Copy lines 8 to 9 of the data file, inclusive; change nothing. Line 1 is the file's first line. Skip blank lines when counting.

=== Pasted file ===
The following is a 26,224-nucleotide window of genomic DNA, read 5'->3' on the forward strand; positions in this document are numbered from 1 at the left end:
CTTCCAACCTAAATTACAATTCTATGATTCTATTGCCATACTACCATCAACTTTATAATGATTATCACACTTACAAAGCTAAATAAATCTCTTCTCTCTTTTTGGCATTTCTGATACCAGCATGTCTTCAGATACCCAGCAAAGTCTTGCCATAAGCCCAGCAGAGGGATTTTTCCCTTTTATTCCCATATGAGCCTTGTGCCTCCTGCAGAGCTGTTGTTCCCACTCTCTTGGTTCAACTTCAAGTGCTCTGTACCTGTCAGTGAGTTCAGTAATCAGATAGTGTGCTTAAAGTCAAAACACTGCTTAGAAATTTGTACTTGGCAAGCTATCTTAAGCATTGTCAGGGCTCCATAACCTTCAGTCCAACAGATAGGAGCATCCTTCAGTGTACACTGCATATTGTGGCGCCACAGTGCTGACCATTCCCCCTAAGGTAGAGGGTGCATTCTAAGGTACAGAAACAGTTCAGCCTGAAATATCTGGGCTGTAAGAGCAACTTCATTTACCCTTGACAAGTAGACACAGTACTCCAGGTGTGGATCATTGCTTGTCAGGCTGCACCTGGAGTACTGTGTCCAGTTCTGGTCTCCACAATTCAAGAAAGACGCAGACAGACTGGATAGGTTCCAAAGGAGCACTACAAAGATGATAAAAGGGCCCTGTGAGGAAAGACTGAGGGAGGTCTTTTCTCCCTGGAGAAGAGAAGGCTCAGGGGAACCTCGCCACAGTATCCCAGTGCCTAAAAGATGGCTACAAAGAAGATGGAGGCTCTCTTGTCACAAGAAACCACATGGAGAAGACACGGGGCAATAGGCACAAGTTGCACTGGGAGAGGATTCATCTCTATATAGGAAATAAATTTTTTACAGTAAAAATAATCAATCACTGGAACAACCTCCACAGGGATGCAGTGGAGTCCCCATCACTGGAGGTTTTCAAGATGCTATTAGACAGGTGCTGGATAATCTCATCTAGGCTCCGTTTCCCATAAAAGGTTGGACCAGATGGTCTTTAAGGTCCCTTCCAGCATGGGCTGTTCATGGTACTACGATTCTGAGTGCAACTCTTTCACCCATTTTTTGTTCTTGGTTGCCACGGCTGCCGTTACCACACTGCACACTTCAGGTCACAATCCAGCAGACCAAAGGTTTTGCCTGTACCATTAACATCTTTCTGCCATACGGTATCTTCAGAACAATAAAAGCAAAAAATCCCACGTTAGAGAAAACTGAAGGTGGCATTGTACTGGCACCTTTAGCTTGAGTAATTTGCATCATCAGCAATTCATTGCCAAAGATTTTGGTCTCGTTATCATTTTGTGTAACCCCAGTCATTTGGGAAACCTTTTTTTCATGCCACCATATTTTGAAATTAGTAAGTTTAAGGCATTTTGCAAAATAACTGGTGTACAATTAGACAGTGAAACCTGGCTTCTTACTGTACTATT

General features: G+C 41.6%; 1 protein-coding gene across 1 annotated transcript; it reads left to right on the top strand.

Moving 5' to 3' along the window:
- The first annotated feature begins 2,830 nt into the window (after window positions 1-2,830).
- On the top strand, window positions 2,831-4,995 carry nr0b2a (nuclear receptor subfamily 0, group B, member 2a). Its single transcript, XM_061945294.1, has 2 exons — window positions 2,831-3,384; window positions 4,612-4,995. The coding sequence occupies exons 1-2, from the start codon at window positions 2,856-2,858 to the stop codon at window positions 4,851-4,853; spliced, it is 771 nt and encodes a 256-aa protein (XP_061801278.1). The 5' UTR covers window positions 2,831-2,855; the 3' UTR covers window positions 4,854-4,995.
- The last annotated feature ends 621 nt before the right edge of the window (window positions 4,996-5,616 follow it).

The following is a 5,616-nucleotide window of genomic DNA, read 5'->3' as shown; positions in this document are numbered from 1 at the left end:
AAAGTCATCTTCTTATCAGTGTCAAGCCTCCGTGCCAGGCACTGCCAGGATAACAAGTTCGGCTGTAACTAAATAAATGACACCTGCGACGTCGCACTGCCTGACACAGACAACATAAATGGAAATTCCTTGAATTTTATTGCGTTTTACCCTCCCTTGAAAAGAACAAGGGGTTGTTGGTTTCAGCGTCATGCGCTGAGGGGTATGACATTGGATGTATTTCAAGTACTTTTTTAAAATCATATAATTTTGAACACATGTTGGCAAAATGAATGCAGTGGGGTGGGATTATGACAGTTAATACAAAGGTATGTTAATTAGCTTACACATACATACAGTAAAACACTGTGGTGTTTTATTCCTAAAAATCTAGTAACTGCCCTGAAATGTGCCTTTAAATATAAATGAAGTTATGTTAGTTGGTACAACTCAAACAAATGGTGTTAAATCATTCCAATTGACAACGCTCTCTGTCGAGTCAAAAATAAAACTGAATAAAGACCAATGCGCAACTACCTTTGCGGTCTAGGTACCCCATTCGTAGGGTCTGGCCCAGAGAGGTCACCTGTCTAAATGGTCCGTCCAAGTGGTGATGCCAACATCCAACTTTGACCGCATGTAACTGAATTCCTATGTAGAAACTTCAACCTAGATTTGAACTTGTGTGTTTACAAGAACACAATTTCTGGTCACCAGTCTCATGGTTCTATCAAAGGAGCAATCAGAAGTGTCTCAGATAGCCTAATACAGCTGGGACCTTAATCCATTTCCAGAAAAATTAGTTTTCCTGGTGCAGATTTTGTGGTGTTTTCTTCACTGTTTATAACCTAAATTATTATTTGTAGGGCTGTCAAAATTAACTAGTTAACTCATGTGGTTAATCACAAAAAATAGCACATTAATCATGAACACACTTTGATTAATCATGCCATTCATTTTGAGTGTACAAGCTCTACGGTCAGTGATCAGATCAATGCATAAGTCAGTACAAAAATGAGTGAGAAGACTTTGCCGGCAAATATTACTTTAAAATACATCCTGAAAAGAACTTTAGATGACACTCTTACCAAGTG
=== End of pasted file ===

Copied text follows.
The following is a 5,616-nucleotide window of genomic DNA, read 5'->3' as shown; positions in this document are numbered from 1 at the left end:
AAAGTCATCTTCTTATCAGTGTCAAGCCTCCGTGCCAGGCACTGCCAGGATAACAAGTTCGGCTGTAACTAAATAAATGACACCTGCGACGTCGCACTGCCTGACACAGACAACATAAATGGAAATTCCTTGAATTTTATTGCGTTTTACCCTCCCTTGAAAAGAACAAGGGGTTGTTGGTTTCAGCGTCATGCGCTGAGGGGTATGACATTGGATGTATTTCAAGTACTTTTTTAAAATCATATAATTTTGAACACATGTTGGCAAAATGAATGCAGTGGGGTGGGATTATGACAGTTAATACAAAGGTATGTTAATTAGCTTACACATACATACAGTAAAACACTGTGGTGTTTTATTCCTAAAAATCTAGTAACTGCCCTGAAATGTGCCTTTAAATATAAATGAAGTTATGTTAGTTGGTACAACTCAAACAAATGGTGTTAAATCATTCCAATTGACAACGCTCTCTGTCGAGTCAAAAATAAAACTGAATAAAGACCAATGCGCAACTACCTTTGCGGTCTAGGTACCCCATTCGTAGGGTCTGGCCCAGAGAGGTCACCTGTCTAAATGGTCCGTCCAAGTGGTGATGCCAACATCCAACTTTGACCGCATGTAACTGAATTCCTATGTAGAAACTTCAACCTAGATTTGAACTTGTGTGTTTACAAGAACACAATTTCTGGTCACCAGTCTCATGGTTCTATCAAAGGAGCAATCAGAAGTGTCTCAGATAGCCTAATACAGCTGGGACCTTAATCCATTTCCAGAAAAATTAGTTTTCCTGGTGCAGATTTTGTGGTGTTTTCTTCACTGTTTATAACCTAAATTATTATTTGTAGGGCTGTCAAAATTAACTAGTTAACTCATGTGGTTAATCACAAAAAATAGCACATTAATCATGAACACACTTTGATTAATCATGCCATTCATTTTGAGTGTACAAGCTCTACGGTCAGTGATCAGATCAATGCATAAGTCAGTACAAAAATGAGTGAGAAGACTTTGCCGGCAAATATTACTTTAAAATACATCCTGAAAAGAACTTTAGATGACACTCTTACCAAGTG